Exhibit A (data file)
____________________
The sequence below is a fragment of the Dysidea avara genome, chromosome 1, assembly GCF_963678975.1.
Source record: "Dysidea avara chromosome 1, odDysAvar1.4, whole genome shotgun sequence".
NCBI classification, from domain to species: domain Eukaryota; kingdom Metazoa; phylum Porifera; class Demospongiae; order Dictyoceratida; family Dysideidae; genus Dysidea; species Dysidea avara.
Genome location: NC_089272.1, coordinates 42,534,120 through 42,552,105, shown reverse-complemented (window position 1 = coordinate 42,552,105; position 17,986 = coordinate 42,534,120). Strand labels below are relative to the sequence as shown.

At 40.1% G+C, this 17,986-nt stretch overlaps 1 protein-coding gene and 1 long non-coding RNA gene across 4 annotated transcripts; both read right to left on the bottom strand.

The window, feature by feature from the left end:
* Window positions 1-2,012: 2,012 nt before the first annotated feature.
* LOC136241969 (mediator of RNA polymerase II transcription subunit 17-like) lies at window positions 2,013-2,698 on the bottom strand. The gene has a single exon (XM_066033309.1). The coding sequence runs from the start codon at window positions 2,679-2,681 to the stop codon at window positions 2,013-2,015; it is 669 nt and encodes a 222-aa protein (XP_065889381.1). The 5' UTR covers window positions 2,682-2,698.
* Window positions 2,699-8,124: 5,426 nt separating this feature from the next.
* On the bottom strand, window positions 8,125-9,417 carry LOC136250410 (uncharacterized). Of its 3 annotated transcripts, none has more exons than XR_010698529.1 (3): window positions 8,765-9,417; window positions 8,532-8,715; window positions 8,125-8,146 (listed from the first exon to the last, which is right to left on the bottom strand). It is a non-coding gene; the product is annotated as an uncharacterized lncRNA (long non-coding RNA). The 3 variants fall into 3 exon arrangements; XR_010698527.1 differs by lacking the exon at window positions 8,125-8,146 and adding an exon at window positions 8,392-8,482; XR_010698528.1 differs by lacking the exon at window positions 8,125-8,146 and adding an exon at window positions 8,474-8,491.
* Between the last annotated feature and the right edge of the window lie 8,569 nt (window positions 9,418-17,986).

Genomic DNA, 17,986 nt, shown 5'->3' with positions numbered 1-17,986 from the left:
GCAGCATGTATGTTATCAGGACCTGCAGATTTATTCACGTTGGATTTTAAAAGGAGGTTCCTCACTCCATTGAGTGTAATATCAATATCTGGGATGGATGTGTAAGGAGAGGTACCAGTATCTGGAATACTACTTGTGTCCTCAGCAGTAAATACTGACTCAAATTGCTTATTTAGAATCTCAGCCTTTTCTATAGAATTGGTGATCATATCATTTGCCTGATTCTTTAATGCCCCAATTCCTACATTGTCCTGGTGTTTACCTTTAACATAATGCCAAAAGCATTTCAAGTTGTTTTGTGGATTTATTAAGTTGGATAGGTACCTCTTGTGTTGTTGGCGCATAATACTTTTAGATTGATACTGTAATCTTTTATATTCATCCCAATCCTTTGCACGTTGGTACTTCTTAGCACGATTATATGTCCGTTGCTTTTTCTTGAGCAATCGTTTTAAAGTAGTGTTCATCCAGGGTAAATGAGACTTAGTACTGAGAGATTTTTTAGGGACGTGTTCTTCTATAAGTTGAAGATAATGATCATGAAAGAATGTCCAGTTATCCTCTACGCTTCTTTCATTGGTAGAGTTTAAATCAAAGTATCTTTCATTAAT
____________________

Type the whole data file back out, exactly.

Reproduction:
The sequence below is a fragment of the Dysidea avara genome, chromosome 1, assembly GCF_963678975.1.
Source record: "Dysidea avara chromosome 1, odDysAvar1.4, whole genome shotgun sequence".
NCBI classification, from domain to species: domain Eukaryota; kingdom Metazoa; phylum Porifera; class Demospongiae; order Dictyoceratida; family Dysideidae; genus Dysidea; species Dysidea avara.
Genome location: NC_089272.1, coordinates 42,534,120 through 42,552,105, shown reverse-complemented (window position 1 = coordinate 42,552,105; position 17,986 = coordinate 42,534,120). Strand labels below are relative to the sequence as shown.

At 40.1% G+C, this 17,986-nt stretch overlaps 1 protein-coding gene and 1 long non-coding RNA gene across 4 annotated transcripts; both read right to left on the bottom strand.

The window, feature by feature from the left end:
* Window positions 1-2,012: 2,012 nt before the first annotated feature.
* LOC136241969 (mediator of RNA polymerase II transcription subunit 17-like) lies at window positions 2,013-2,698 on the bottom strand. The gene has a single exon (XM_066033309.1). The coding sequence runs from the start codon at window positions 2,679-2,681 to the stop codon at window positions 2,013-2,015; it is 669 nt and encodes a 222-aa protein (XP_065889381.1). The 5' UTR covers window positions 2,682-2,698.
* Window positions 2,699-8,124: 5,426 nt separating this feature from the next.
* On the bottom strand, window positions 8,125-9,417 carry LOC136250410 (uncharacterized). Of its 3 annotated transcripts, none has more exons than XR_010698529.1 (3): window positions 8,765-9,417; window positions 8,532-8,715; window positions 8,125-8,146 (listed from the first exon to the last, which is right to left on the bottom strand). It is a non-coding gene; the product is annotated as an uncharacterized lncRNA (long non-coding RNA). The 3 variants fall into 3 exon arrangements; XR_010698527.1 differs by lacking the exon at window positions 8,125-8,146 and adding an exon at window positions 8,392-8,482; XR_010698528.1 differs by lacking the exon at window positions 8,125-8,146 and adding an exon at window positions 8,474-8,491.
* Between the last annotated feature and the right edge of the window lie 8,569 nt (window positions 9,418-17,986).

Genomic DNA, 17,986 nt, shown 5'->3' with positions numbered 1-17,986 from the left:
GCAGCATGTATGTTATCAGGACCTGCAGATTTATTCACGTTGGATTTTAAAAGGAGGTTCCTCACTCCATTGAGTGTAATATCAATATCTGGGATGGATGTGTAAGGAGAGGTACCAGTATCTGGAATACTACTTGTGTCCTCAGCAGTAAATACTGACTCAAATTGCTTATTTAGAATCTCAGCCTTTTCTATAGAATTGGTGATCATATCATTTGCCTGATTCTTTAATGCCCCAATTCCTACATTGTCCTGGTGTTTACCTTTAACATAATGCCAAAAGCATTTCAAGTTGTTTTGTGGATTTATTAAGTTGGATAGGTACCTCTTGTGTTGTTGGCGCATAATACTTTTAGATTGATACTGTAATCTTTTATATTCATCCCAATCCTTTGCACGTTGGTACTTCTTAGCACGATTATATGTCCGTTGCTTTTTCTTGAGCAATCGTTTTAAAGTAGTGTTCATCCAGGGTAAATGAGACTTAGTACTGAGAGATTTTTTAGGGACGTGTTCTTCTATAAGTTGAAGATAATGATCATGAAAGAATGTCCAGTTATCCTCTACGCTTCTTTCATTGGTAGAGTTTAAATCAAAGTATCTTTCATTAAT